In cloud computing node 10 there is a computer system/server 12, which is operational with numerous other general purpose or special purpose computing system environments or configurations. Examples of well-known computing systems, environments, and/or configurations that may be suitable for use with computer system/server 12 include, but are not limited to, personal computer systems, server computer systems, thin clients, thick clients, hand-held or laptop devices, multiprocessor systems, microprocessor-based systems, set top boxes, programmable consumer electronics, network PCs, minicomputer systems, mainframe computer systems, and distributed cloud computing environments that include any of the above systems or devices, and the like.

Computer system/server 12 may be described in the general context of computer system-executable instructions, such as program modules, being executed by a computer system. Generally, program modules may include routines, programs, objects, components, logic, data structures, and so on that perform particular tasks or implement particular abstract data types. Computer system/server 12 may be practiced in distributed cloud computing environments where tasks are performed by remote processing devices that are linked through a communications network. In a distributed cloud computing environment, program modules may be located in both local and remote computer system storage media including memory storage devices.

As shown in FIG. 1, computer system/server 12 in cloud computing node 10 is shown in the form of a general-purpose computing device. The components of computer system/server 12 may include, but are not limited to, one or more processors or processing units 16, a system memory 28, and a bus 18 that couples various system components including system memory 28 to processor 16.

Bus 18 represents one or more of any of several types of bus structures, including a memory bus or memory controller, a peripheral bus, an accelerated graphics port, and a processor or local bus using any of a variety of bus architectures. By way of example, and not limitation, such architectures include Industry Standard Architecture (ISA) bus, Micro Channel Architecture (MCA) bus, Enhanced ISA (EISA) bus, Video Electronics Standards Association (VESA) local bus, and Peripheral Component Interconnects (PCI) bus.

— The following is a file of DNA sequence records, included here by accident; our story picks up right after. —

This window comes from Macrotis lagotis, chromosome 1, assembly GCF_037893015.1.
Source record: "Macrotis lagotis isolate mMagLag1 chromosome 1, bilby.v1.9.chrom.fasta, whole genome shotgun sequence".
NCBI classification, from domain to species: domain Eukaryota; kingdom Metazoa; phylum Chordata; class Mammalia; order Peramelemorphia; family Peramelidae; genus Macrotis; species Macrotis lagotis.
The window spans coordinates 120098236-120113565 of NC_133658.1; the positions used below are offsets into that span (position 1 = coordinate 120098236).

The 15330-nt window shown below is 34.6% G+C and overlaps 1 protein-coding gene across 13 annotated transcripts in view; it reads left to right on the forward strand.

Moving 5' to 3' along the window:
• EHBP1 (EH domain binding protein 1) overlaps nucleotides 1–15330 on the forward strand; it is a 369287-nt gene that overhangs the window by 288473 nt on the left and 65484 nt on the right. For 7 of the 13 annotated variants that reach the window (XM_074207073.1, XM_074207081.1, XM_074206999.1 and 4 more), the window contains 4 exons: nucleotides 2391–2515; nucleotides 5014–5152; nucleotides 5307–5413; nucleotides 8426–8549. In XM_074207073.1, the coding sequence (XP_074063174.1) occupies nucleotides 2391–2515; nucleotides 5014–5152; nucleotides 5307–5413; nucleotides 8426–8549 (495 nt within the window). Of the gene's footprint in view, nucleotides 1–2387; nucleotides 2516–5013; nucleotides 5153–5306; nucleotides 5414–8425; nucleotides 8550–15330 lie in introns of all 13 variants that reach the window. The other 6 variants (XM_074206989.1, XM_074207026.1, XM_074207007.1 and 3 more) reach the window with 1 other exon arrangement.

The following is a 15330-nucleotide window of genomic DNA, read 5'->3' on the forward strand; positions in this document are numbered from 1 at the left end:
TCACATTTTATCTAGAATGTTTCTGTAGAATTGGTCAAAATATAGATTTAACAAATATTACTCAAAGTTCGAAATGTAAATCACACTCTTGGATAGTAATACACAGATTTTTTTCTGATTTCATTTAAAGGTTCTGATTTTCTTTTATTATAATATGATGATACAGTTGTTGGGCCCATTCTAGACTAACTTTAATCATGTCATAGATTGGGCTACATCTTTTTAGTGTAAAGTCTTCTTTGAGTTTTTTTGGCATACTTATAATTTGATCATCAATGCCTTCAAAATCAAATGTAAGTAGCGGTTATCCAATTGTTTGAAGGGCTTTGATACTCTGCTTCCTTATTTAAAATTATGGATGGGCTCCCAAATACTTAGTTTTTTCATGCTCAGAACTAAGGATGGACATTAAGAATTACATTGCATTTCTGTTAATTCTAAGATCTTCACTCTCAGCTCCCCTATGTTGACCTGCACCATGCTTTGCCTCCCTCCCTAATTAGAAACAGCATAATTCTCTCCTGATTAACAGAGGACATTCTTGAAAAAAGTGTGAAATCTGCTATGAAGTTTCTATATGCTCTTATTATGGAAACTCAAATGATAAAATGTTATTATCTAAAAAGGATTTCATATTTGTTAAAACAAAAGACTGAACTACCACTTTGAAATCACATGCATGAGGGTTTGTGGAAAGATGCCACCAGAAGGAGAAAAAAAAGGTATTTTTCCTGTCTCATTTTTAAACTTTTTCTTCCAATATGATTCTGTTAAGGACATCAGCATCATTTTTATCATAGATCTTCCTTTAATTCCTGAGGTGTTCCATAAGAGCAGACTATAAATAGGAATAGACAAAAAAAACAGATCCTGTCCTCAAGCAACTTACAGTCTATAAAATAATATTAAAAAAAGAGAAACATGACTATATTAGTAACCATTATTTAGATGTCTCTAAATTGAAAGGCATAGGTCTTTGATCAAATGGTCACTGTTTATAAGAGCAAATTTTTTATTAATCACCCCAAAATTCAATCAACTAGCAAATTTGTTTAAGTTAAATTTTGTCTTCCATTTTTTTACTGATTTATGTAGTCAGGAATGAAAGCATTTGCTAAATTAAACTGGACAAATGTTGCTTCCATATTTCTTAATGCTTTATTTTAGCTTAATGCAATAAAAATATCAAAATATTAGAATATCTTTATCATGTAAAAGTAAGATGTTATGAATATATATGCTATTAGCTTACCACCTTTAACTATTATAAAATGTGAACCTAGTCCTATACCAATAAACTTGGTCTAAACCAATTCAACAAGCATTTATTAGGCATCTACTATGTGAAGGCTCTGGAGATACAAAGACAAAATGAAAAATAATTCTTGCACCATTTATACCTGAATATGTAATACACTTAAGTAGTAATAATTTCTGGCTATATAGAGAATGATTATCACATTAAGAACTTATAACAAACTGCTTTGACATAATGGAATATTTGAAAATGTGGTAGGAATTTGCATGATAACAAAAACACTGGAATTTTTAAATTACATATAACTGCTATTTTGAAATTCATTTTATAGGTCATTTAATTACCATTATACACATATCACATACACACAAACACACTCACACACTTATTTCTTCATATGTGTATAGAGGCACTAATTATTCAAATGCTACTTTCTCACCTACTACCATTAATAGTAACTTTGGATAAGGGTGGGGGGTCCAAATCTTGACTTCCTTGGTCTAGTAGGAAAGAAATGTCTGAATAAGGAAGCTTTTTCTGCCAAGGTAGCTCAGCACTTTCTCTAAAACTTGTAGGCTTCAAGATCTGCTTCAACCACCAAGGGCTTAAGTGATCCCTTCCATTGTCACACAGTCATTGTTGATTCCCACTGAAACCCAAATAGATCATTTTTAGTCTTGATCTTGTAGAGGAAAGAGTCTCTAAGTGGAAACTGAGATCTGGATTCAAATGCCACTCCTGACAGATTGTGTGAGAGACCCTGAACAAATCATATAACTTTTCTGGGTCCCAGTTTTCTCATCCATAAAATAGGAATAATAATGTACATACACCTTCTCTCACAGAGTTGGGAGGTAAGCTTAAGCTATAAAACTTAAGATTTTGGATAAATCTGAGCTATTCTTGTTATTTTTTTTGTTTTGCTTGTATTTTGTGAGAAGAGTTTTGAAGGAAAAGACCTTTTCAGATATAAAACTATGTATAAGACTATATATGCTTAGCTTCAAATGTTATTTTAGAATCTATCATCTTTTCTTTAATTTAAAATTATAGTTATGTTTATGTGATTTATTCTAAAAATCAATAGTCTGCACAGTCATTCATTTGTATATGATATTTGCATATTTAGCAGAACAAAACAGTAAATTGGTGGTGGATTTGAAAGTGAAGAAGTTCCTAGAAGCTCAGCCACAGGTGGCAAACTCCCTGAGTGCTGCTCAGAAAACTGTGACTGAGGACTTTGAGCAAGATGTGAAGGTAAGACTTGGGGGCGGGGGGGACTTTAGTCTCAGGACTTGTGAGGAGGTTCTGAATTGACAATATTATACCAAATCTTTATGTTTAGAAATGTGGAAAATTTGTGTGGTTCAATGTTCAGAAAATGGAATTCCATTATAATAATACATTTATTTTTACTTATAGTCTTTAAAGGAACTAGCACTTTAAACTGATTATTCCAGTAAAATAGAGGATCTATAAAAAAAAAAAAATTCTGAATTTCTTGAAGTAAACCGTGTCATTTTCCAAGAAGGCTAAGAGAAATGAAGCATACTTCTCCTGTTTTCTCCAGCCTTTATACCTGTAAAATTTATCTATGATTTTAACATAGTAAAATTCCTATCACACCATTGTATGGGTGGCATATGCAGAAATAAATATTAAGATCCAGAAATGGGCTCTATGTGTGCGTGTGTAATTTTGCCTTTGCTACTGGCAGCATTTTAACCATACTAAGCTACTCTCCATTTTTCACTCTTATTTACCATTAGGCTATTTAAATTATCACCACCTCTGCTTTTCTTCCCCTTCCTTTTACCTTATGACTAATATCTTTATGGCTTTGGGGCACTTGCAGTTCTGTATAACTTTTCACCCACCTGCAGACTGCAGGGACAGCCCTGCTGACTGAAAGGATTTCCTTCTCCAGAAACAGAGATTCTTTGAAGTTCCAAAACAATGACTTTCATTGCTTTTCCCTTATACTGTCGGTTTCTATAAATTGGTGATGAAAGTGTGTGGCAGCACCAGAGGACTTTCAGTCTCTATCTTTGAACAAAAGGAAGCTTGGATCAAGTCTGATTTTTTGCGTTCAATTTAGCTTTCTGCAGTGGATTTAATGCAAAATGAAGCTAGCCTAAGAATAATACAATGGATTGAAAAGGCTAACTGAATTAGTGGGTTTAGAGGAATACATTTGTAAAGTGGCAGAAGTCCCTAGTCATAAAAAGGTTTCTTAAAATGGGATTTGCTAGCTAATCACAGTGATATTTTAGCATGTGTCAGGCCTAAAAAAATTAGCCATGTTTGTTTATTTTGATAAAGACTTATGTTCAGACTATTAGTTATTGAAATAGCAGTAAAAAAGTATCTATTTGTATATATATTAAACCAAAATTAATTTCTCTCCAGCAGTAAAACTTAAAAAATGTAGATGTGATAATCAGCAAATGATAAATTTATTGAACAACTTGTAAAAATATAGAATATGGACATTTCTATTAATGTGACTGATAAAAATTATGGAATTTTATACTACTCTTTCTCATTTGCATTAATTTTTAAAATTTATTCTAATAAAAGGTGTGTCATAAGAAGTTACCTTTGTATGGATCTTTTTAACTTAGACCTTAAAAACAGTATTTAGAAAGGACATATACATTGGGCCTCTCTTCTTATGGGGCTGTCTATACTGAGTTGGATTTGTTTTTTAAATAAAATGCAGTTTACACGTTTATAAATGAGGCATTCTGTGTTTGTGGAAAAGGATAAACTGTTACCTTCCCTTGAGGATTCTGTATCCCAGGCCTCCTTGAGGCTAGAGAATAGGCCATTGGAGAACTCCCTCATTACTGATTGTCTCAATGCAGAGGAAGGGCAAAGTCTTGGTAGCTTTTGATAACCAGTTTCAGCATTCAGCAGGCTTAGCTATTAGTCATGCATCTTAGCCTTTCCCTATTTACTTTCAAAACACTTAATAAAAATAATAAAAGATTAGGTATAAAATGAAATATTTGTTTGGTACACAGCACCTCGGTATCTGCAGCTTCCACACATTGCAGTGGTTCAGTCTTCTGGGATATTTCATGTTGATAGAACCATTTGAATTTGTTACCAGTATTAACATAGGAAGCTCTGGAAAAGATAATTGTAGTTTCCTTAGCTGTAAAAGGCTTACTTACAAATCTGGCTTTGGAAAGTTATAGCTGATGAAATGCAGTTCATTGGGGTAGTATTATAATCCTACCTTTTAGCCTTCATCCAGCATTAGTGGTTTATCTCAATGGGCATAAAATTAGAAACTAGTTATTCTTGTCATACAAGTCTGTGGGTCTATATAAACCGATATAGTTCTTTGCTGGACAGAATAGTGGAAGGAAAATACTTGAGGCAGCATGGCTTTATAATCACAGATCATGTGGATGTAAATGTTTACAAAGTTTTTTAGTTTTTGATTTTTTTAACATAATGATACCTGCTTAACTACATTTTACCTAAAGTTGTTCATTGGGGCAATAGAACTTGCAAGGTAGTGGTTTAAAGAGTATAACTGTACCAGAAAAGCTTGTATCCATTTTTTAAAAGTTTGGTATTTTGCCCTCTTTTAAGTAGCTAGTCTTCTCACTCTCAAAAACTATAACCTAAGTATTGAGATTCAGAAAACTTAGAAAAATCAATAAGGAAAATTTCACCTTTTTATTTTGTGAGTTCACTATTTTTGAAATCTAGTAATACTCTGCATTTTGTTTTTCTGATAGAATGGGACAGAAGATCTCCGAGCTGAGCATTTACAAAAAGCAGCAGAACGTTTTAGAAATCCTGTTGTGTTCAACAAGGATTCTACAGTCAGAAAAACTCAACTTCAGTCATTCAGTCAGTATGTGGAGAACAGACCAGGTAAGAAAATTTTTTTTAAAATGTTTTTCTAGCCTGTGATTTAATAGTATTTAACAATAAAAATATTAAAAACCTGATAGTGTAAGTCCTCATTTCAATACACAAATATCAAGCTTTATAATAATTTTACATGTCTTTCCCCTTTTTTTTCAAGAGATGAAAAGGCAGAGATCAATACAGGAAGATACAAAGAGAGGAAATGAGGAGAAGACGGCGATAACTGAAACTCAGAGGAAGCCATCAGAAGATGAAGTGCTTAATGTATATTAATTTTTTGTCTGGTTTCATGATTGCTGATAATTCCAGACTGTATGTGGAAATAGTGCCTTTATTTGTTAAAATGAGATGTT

Computer system/server 12 typically includes a variety of computer system readable media. Such media may be any available media that is accessible by computer system/server 12, and it includes both volatile and non-volatile media, removable and non-removable media.

System memory 28 can include computer system readable media in the form of volatile memory, such as random access memory (RAM) 30 and/or cache memory 32. Computer system/server 12 may further include other removable/non-removable, volatile/non-volatile computer system storage media. By way of example only, storage system 34 can be provided for reading from and writing to a non-removable, non-volatile magnetic media (not shown and typically called a “hard drive”). Although not shown, a magnetic disk drive for reading from and writing to a removable, non-volatile magnetic disk (e.g., a “floppy disk”), and an optical disk drive for reading from or writing to a removable, non-volatile optical disk such as a CD-ROM, DVD-ROM or other optical media can be provided. In such instances, each can be connected to bus 18 by one or more data media interfaces. As will be further depicted and described below, memory 28 may include at least one program product having a set (e.g., at least one) of program modules that are configured to carry out the functions of embodiments of the invention.

Program/utility 40, having a set (at least one) of program modules 42, may be stored in memory 28 by way of example, and not limitation, as well as an operating system, one or more application programs, other program modules, and program data. Each of the operating system, one or more application programs, other program modules, and program data or some combination thereof, may include an implementation of a networking environment. Program modules 42 generally carry out the functions and/or methodologies of embodiments of the invention as described herein.

Computer system/server 12 may also communicate with one or more external devices 14 such as a keyboard, a pointing device, a display 24, etc.; one or more devices that enable a user to interact with computer system/server 12; and/or any devices (e.g., network card, modem, etc.) that enable computer system/server 12 to communicate with one or more other computing devices. Such communication can occur via I/O interfaces 22. Still yet, computer system/server 12 can communicate with one or more networks such as a local area network (LAN), a general wide area network (WAN), and/or a public network (e.g., the Internet) via network adapter 20. As depicted, network adapter 20 communicates with the other components of computer system/server 12 via bus 18. It should be understood that although not shown, other hardware and/or software components could be used in conjunction with computer system/server 12. Examples, include, but are not limited to: microcode, device drivers, redundant processing units, external disk drive arrays, RAID systems, tape drives, and data archival storage systems, etc.